But did you know that doggos can benefit from probiotics, too? It may come as a surprise, but your dog sometimes needs help with healthy gut functions as well. Which leads us to ask the question:: Can you share your human probiotics with your dog?
The long and the short of it is this: while human probiotics likely wouldn't do any real harm to your dog, the bacteria in your pup's immune system is different than yours. It's much more beneficial to give your pooch a doggo-specific probiotic.
If you're wondering when to give your dog a probiotic, what signs to look for that your pooch might need probiotics, and how to train your pup to take a probiotic daily, you're in luck - we've got the ultimate doggy pro-biotic guide laid out to educate you on your pup's gut health needs!
All in all, it's important that your pooch gets his own probiotic because human probiotics have not been extensively tested on pups. It's impossible to know if they're safe or will affect your four-legged friend.
Signs Your Pooch May Need His Own Probiotic
Probiotics are live microorganisms that are distributed in a regimented dose to help keep your pup healthy, and while it may seem like a good idea to share your medicine with your doggo, it's important that he's getting a probiotic that's specific to his bacteria strains.
If you're looking for signs that your pooch might need a probiotic, but aren't sure what they are, we've got you covered. Essentially, you'll need to look for signs that your dog is suffering from digestive stress, and those can manifest in several different ways. Your pup might benefit from probiotics if you find him constantly itching or scratching all of the time. This can range from mild to severe, depending on his circumstances. Next, your pooch will probably be smelly. We don't mean smelly in one of those cute, doggo, outside-smell ways, we mean really smelly. His breath, his body, and his stool will all stink terribly. This is one of the easiest ways to tell if your dog's gut is in trouble.
Excessive shedding is another tell-tale sign of digestive distress, in addition to dry and flaky skin, ear infections, and most telling, very loose stool and diarrhea.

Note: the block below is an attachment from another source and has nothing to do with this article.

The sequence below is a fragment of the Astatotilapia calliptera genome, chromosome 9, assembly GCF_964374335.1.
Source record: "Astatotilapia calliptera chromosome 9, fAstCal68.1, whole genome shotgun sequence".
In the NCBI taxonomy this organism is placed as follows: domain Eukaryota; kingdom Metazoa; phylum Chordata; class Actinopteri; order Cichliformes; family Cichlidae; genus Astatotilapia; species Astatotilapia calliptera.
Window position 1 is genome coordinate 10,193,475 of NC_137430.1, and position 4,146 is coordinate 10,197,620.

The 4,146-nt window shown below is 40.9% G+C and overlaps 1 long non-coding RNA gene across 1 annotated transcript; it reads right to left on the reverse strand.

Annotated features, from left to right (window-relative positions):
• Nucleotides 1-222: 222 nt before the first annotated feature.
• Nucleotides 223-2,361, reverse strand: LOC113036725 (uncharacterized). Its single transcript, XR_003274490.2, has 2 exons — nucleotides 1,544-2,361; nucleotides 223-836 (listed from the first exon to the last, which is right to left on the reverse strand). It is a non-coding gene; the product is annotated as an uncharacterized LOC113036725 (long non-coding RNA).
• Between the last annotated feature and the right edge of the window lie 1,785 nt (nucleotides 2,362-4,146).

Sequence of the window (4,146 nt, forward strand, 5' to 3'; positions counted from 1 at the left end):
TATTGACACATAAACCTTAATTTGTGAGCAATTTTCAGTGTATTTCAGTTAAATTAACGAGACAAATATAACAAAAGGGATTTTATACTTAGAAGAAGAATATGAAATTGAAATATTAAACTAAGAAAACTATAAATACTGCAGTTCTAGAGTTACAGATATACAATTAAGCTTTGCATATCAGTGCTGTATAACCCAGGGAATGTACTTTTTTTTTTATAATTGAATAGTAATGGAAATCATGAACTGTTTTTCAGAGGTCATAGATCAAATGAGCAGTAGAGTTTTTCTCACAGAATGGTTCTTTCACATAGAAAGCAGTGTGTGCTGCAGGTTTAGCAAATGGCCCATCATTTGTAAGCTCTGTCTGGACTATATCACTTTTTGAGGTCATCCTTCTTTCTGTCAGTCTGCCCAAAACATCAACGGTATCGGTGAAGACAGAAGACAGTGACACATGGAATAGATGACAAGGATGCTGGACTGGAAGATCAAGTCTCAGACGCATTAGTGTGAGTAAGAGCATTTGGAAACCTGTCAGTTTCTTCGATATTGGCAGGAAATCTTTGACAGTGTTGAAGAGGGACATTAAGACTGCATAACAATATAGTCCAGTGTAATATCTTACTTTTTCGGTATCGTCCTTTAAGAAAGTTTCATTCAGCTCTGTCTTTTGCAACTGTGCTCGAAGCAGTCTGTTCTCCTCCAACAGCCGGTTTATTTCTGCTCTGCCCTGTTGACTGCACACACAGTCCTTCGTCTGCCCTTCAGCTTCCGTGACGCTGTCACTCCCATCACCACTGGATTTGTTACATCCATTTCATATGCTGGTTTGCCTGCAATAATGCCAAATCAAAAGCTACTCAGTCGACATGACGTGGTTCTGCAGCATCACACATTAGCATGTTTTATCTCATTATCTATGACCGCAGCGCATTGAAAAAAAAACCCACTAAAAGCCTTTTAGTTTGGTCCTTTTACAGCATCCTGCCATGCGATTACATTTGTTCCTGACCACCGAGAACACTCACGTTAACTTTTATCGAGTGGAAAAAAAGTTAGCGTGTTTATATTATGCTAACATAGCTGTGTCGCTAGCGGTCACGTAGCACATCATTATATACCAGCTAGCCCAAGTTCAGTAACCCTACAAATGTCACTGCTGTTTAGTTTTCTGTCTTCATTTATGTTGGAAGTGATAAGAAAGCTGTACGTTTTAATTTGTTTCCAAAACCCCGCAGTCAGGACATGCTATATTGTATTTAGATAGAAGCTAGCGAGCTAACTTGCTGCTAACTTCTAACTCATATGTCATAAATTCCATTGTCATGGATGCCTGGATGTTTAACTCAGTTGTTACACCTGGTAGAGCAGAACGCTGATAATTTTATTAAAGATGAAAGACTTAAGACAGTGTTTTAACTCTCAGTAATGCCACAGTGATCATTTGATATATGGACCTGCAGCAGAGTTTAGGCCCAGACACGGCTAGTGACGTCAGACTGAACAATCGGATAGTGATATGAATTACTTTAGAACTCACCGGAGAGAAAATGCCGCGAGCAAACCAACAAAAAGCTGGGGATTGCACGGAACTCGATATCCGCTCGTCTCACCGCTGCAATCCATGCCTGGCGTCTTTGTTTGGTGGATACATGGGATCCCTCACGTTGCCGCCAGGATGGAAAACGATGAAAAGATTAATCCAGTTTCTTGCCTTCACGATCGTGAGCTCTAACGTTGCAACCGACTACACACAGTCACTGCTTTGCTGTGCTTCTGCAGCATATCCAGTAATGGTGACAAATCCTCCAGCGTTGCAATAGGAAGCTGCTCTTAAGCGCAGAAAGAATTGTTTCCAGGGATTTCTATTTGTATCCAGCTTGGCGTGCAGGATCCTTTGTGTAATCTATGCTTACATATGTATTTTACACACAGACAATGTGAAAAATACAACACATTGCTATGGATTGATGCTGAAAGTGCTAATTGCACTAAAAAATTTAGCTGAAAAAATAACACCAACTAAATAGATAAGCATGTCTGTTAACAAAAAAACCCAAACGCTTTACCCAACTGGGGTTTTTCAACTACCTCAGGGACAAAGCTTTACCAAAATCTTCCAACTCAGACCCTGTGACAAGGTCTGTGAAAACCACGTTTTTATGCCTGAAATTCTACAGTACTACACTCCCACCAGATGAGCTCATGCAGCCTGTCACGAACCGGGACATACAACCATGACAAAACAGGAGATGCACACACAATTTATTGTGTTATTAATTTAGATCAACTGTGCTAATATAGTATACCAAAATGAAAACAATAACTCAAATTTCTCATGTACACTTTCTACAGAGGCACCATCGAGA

- Ears drop
- Raise ears
- Bad breath
- Bad odor
- Ear infections
- Itchy and flaky skin
- Reactions to antibiotic and medications
- Diarrhea and loose stool
Historical Benefits of Pup Probiotics
According to Brenne McKenzie, a VMD who practices at Adobe Animal Hospital in Los Altos, there are immense and extensive studies that claim that probiotics in dogs provide canines with tons of benefits. Theoretically, if probiotics can pass through the stomach and colonize the intestines, a variety of desired effects can result.
Additionally, in a peer-reviewed journal, Marcella Ridgway, a VMD, noted that there's always growing evidence that supports the use of probiotics, and that, in past case studies, there are precedents set that say probiotics may positively impact chronic GI abnormalities, obesity, mood, and certain diseases.
Scientific Benefits of Probiotics for Your Pooch
More scientifically, though, when finding the perfect probiotic for your dog, there are specific scientific criteria to watch out for. There should be a high number of live organisms, where at least 20 million of good bacteria are in a serving. There should be 10 or more good bacterial strains in the bacteria, each providing a different benefit to your dog's digestive tract. They should also meet, or hopefully exceed, good manufacturing practices and requirements.
Look for very specific strains in your pup's probiotics, mostly that include enterococcus faecium and bacillus coagulans.
How to Train Your Pup For Probiotics
What's most important about this regime? Training your dog to understand and feel comfortable with their new routine. Depending on the probiotic that you give your pup, there might be different directions for administering, so make sure you're clear on those.
Teach and train your pup to take a pill gently and comfortably. Think about training him to play throw and catch with his pills or hide them in food or in his favorite treats.
How to React When Your Pooch Needs Probiotics:
Keep your dog's diet and exercise regular and healthy
Keep an eye on the changes that result from probiotics
Resist the urge to give your pooch human probiotics
Contact your vet to put together a comprehensive probiotic plan
I’m not sure. My mom just fed it to her whenever she had diarrhoea.